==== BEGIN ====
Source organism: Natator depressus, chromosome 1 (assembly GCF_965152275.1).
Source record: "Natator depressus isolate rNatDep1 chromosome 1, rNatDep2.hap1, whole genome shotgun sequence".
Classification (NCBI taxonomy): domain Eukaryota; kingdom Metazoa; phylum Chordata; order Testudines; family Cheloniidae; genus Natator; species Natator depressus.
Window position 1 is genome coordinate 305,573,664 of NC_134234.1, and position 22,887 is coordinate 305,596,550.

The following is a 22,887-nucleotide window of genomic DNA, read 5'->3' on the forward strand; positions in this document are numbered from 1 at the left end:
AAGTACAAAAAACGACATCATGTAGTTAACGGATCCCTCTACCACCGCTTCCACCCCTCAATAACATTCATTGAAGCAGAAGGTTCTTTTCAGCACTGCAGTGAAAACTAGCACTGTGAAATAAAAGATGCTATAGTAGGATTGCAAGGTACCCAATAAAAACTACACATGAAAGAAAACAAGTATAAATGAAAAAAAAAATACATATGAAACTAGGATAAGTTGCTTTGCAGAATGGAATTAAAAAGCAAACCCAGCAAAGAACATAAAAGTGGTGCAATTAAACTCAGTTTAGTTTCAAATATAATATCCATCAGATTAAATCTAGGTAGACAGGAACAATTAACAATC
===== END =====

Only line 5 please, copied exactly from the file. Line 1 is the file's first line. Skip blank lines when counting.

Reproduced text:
The following is a 22,887-nucleotide window of genomic DNA, read 5'->3' on the forward strand; positions in this document are numbered from 1 at the left end: